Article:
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Magna Grecia, un invito al viaggio

An invitation to voyage - Rome presence

Article Index
An invitation to voyage
Early colony
Colonial Model
Metapontum foundation
Siris colonisation
Sanctuaries and buildings
Rome presence
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Rome began to make its presence felt at the beginning of the 3rd century B.C. In 280 B.C., in Herakleia’s territory, a battle was waged between the Roman troops and Pyrrhus. The latter triumphed even at the cost of losing many men. In the end the war swung in the Roman’s favour and Pyrrhus and his men were finally defeated. In the second century B.C. following the outcome of the Hannibalic War, the economic and demographic situation was undergoing big transformations. Metapontum ceased to exist as an autonomous community and probably became governed as part of a Roman praefectura. The settlement continued to be frequented exclusively inside the fortified area known as the Castrum, while the rest of the city showed signs of complete abandonment. A significant part of the agricultural territory was confiscated and turned into a publicus romanus or property of the Roman State. Large agricultural complexes appeared in Termitito, Montalbano and in Pizzica-Pantanello. The way of living and working the land changed substantially as previously the land had been populated in a more diffuse way. The old system of land division developed in the colonial period that required the presence of numerous peasants residing on plots of land which they owned and managed in a family style was abandoned. Small and medium sized Greek farms were replaced by rustic villas sometimes of considerable size, with a pars domestica, or owners residence and a pars rustica, destined for different productive activities connected to agriculture and breeding.

Even Metapontum was to lose its name and in its place was given the toponym Turris Ostium (that corresponds to the medieval denomination of Sea Tower) and thus the port feature of the town was identifiable.

Herakleia however passed over to the Roman’s side and in this way had the possibility of stipulating an alliance with Rome that was favourable to it; an alliance that it would maintain in the future preferring it to Roman citizenship; and so even if it lost its role as centre of the Italiota League it continued to expand and manage its own territory and economy. The Social War between 91 and 89 B.C. marked the beginning of a widespread crisis that affected the entire territory for a long period. In the period between the 1st century B.C. and the 1st century A.D. in the Augustan period, the territory around Metapontum appeared to show signs of a partial revival with the construction of villas and large farms along with certain interventions of public buildings inside the Castro area.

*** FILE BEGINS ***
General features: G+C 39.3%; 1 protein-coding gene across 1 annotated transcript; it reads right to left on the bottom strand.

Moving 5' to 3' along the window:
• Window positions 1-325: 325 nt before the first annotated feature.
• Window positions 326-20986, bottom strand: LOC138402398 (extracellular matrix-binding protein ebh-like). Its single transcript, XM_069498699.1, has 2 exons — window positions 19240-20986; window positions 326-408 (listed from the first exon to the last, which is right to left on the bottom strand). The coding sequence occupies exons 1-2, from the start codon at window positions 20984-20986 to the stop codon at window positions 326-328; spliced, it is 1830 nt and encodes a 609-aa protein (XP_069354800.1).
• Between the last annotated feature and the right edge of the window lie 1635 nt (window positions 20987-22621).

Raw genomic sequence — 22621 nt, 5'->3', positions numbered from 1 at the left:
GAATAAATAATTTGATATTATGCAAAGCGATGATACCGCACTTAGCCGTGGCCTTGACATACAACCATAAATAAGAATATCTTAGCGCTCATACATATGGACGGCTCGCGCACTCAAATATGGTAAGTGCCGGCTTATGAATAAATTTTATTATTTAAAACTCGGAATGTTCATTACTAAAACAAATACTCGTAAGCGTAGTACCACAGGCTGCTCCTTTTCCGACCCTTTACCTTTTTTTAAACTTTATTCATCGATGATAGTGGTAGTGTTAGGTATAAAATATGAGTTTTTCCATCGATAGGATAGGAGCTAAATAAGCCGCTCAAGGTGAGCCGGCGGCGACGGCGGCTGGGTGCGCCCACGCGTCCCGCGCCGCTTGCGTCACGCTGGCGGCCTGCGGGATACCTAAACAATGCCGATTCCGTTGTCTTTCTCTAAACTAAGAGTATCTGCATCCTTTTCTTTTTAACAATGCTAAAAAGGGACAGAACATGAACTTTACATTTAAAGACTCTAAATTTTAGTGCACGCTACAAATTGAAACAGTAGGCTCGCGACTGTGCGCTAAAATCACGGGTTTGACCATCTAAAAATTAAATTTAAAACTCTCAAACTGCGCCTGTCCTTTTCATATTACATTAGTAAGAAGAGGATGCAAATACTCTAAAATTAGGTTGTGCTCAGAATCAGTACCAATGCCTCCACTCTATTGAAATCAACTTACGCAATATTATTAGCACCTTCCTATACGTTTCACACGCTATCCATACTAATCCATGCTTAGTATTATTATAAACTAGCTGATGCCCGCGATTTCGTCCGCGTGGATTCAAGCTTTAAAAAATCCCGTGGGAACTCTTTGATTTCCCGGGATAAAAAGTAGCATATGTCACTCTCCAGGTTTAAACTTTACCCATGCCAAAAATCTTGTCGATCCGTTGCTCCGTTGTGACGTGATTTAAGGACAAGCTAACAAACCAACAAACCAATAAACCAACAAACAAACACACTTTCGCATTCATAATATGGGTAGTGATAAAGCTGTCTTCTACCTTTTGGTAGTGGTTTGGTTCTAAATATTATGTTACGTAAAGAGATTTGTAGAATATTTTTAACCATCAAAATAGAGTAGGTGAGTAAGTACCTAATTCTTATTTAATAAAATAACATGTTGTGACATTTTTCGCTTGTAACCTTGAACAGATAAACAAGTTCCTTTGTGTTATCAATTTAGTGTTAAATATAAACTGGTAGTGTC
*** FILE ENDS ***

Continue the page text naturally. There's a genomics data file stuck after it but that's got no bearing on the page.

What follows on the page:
Different from other urban contexts like Grumentum and Venosa, Metapontum, and Heraclea never played a significant political or economic role in Imperial Roman times. The crisis that had begun with the Social War was in many aspects slow and irreversible.

Furnaces and workshops were to be found near the farms that took care of the production of crafts and agricultural activity.

The impoverishment of productive resources along with the spread of malaria provoked the reduction in the number and size of the settlements and sometimes , their complete disappearance. The habitation nuclei moved to more elevated positions reinventing their settlement model “on top of the rocks”. The defensive function of this location had already been exploited in this area in the Bronze age and in the early Iron age namely before the first Greek colonization in the 8th century. B.C. The economy remained weak and the only real source of survival was from agricultural and pastoral activity.

With the arrival of the Lombardi and the Byzantines the economic and settlement fractionation didn’t slow down but rather was reinforced by the defensive and administrative requirements of the territory that determined a “closely meshed” topographical organisation with the creation of a fortified town, castra, castles and towers.With the fall of the Western Roman Empire in 46 A.D. the Basilicata region went through serious social and economic crisis. Sacked and looted by the Barbaric hordes it only showed signs of a gradual revival from the 6th century onwards with the diffusion of monasticism in the Greek Byzantine mould.

The geomorphologic and water characteristics of the coastal plain together with the neglect of the territory and construction of large estates caused progressive deterioration of the environment over the centuries. The climate changed as well as the vegetation. The cultivation of cereal was often replaced by pasture and malaria became widespread. This situation rendered the plain uninhabitable until the land was reclaimed by modern man. It became vitally important to drain the terrain and especially to eliminate the causes that had provoked the swamps and the desertion.

In the Metapontum region in 1951 a policy of expropriation and land assignment was established where farms with the first farmhouses became a widespread and significant phenomenon of the new landscape that was being created. .


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